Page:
Turkey seeks leadership role in combating violence against women
ISTANBUL – Hürriyet Daily News | 5/11/2011 12:00:00 AM | BARÇIN YİNANÇ
Turkey became the first country Wednesday to sign a new European convention to prevent and combat violence against women, including crimes based on 'honor.'
Turkey became the first country Wednesday to sign a new European convention to prevent and combat violence against women, including crimes based on custom, religion, tradition or “honor.”
“Not a day goes by in Turkey without news in the paper about women who have been subjected to violence. Now Turkey wants to be known in the world as a country that has championed the cause of combating violence against women,” said Feride Acar, who negotiated the convention on behalf of the Turkish government over the past two years.
Turkey made a special effort to finalize the text during its rotating term presidency of the Council of Europe, placing time pressure on member countries so the convention could be opened for signatures during the council’s ministerial meeting in Istanbul, when it handed the term presidency to Ukraine.
Turkish Foreign Minister Ahmet Davutoğlu signed the convention Wednesday, followed by representatives of 12 other countries.
“We actively participated in the drafting of the convention and provided strong support for its adoption. We hope this convention will function as a major instrument in this important area in Europe and globally,” Davutoğlu said. “Turkey is ready to do all [necessary] work to stop violence against women.”
Reaching a consensus proved difficult as many countries expressed resistance to the far-reaching provisions of the convention, but Turkey adopted a negotiation position based on international standards, Acar told the Hürriyet Daily News in an interview.
“We did not hide behind any cultural, economic or political pretexts and we resisted those who wanted to water down the stipulations,” she added.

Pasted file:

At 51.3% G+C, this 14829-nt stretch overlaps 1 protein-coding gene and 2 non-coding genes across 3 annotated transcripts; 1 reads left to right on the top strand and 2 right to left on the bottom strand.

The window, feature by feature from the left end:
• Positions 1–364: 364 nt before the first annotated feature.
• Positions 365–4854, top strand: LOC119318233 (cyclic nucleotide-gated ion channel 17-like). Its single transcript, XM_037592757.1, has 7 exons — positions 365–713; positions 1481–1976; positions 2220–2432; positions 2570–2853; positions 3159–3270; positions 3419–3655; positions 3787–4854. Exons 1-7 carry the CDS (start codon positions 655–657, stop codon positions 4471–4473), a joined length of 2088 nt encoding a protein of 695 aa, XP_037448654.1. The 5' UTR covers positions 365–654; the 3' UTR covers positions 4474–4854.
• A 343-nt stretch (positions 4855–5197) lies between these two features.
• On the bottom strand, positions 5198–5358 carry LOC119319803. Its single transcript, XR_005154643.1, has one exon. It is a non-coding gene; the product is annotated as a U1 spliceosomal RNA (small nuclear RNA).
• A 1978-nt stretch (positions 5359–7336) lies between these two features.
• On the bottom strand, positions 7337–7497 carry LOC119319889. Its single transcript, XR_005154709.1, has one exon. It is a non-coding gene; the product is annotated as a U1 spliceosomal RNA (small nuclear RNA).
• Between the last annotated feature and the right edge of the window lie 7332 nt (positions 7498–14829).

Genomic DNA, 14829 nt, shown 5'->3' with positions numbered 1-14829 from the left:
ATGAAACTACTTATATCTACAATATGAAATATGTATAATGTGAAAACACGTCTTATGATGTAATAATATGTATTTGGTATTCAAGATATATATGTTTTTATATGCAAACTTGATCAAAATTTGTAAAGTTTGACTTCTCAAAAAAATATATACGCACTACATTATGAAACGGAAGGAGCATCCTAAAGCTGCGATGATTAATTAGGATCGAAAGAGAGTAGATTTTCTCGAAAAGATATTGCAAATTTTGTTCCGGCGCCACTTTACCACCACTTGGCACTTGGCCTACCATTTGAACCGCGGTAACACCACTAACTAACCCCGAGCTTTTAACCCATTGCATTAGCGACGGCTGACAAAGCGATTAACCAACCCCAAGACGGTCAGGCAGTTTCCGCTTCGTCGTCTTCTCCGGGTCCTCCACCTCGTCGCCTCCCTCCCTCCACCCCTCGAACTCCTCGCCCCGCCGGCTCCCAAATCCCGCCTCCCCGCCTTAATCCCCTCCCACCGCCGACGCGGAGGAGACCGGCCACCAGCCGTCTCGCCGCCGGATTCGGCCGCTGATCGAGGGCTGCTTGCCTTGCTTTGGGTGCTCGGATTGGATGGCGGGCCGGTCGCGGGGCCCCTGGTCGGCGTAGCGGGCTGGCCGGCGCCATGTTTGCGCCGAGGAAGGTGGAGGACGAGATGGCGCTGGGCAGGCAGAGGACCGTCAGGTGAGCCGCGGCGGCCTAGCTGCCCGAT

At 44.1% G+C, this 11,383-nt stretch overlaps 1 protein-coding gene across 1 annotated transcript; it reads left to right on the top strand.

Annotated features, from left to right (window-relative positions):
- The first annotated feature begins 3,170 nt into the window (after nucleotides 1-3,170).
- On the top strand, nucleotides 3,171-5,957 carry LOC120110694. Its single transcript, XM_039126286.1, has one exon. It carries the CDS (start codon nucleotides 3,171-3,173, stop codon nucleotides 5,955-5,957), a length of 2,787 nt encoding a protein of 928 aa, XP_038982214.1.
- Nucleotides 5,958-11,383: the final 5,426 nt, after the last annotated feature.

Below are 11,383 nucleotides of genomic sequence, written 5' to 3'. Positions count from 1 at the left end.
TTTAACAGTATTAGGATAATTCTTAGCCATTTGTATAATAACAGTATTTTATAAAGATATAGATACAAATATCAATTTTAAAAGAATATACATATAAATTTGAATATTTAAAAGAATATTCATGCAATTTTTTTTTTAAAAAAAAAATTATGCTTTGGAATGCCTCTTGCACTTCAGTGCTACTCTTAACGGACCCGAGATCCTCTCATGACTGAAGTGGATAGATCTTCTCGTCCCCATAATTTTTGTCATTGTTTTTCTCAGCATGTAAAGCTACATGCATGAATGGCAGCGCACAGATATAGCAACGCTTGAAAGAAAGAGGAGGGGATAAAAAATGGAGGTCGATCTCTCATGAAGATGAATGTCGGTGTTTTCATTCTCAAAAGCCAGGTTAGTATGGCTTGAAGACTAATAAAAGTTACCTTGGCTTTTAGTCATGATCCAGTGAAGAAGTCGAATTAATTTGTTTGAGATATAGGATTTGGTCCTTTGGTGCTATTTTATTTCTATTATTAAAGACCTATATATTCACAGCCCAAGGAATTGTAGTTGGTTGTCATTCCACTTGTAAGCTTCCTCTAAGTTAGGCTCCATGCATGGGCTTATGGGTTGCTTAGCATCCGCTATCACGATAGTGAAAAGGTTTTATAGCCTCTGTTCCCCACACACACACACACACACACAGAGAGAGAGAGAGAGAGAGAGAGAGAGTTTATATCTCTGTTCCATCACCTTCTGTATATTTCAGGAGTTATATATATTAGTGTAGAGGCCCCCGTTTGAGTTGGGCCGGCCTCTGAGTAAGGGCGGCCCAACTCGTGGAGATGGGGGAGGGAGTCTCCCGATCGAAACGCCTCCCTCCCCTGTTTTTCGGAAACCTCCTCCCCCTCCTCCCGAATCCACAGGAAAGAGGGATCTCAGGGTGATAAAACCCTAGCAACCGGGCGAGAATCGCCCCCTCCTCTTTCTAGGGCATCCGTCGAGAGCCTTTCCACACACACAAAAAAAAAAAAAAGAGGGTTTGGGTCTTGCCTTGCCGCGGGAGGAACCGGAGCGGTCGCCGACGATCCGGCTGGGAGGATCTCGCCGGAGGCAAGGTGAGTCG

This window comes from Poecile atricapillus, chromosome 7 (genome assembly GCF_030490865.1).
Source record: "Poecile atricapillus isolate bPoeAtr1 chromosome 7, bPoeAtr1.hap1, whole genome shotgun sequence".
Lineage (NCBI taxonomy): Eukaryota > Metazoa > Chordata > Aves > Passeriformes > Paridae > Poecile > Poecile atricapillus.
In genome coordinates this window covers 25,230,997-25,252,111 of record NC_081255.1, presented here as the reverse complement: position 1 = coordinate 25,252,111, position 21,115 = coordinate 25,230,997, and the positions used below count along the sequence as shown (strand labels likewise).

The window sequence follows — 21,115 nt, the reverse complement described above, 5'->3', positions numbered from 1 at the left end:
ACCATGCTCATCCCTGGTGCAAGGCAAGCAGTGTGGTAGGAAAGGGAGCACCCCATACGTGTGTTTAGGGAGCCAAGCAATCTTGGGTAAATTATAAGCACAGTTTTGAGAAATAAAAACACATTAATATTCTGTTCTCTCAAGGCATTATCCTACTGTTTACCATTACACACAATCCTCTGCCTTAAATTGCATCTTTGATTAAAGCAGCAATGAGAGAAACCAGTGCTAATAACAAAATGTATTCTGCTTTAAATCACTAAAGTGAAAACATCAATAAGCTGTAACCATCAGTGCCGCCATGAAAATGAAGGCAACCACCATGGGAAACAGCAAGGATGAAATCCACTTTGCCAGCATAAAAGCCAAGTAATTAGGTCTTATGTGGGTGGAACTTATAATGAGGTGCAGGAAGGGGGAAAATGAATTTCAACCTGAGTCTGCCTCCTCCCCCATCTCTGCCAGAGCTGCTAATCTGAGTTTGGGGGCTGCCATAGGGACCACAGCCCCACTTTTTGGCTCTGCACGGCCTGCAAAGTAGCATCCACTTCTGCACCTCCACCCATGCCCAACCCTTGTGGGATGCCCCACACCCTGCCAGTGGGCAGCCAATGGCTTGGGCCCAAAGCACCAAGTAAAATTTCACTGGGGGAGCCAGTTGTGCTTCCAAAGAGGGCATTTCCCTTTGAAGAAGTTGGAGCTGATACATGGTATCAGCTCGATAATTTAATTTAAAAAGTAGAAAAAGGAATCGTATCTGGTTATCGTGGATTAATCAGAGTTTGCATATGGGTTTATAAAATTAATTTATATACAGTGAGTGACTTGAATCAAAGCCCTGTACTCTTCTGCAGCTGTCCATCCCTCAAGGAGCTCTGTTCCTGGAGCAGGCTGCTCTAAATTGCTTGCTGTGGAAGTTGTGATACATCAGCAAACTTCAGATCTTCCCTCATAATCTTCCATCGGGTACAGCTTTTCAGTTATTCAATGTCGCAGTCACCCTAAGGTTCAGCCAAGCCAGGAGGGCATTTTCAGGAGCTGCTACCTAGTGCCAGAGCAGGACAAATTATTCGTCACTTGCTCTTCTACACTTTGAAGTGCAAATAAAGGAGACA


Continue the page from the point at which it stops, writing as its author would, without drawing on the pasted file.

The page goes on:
The convention is revolutionary in the sense that it accepts violence against women as a human-rights violation, according to Acar. “This is very important, because violence against women will no longer be seen as a social problem. This will strengthen women’s demands for access to judicial recourse as well as protection,” she said.
Also important is the fact that the convention has endorsed a wide-ranging definition of “violence,” Acar added.
“Violence is not only physical. It can be economic or psychological; stalking is, for instance, a type of violence,” she said. The convention also includes violence against immigrant women, a measure that was resisted by some countries.
The convention covers what are called “the 4 Ps”: prevention, protection, prosecution and policy.
“The fourth P is especially important for Turkey, since we lack an integrated policy on gender equality. This convention will be known as the Istanbul convention and that way Turkey will be known as a country championing the cause of combating violence against women,” Acar told the Daily News.
“Just as we endorsed a zero-tolerance policy on preventing torture, we need to endorse zero tolerance on violence against women. In this sense, this convention will be a new driving force for Turkish domestic efforts,” she said. “Because we really need a mentality change, especially as far as implementation is concerned. All the judges, prosecutors, police and health officials will have to be trained. And for that Turkey needs to ratify the convention as soon as possible to set a good example as well.”
Most of the legal requirements of the convention are already met within Turkish legislation, Davutoğlu said, adding that Turkey is also committed to overcoming any problems that may arise during the implementation process.
The convention sets out standards for member states to act with integrated policies to tackle gender-based violent crimes and promote international cooperation. As member states of the council ratify the treaty, they become obliged to take legislative or other measures to ensure that acts such as domestic violence, violence in public places, sexual harassment, forced marriage, “honor” crimes, rape and genital mutilation are criminalized.
Thus far 13 countries – Austria, Finland, France, Germany, Greece, Iceland, Luxembourg, Montenegro, Portugal, Slovakia, Spain and Sweden, in addition to Turkey – have signed the convention.
The convention also envisions member states adding topics of gender equality, combating violence against women and mutual respect to their educational curriculum.
The treaty defines “domestic violence” as all acts of physical, sexual, psychological or economic violence that occur within a family or domestic unit or between former or current spouses or partners, whether or not the perpetrator shares or has shared the same residence with the victim.
A supervision mechanism will be set up to monitor the implementation of the treaty by signatory countries.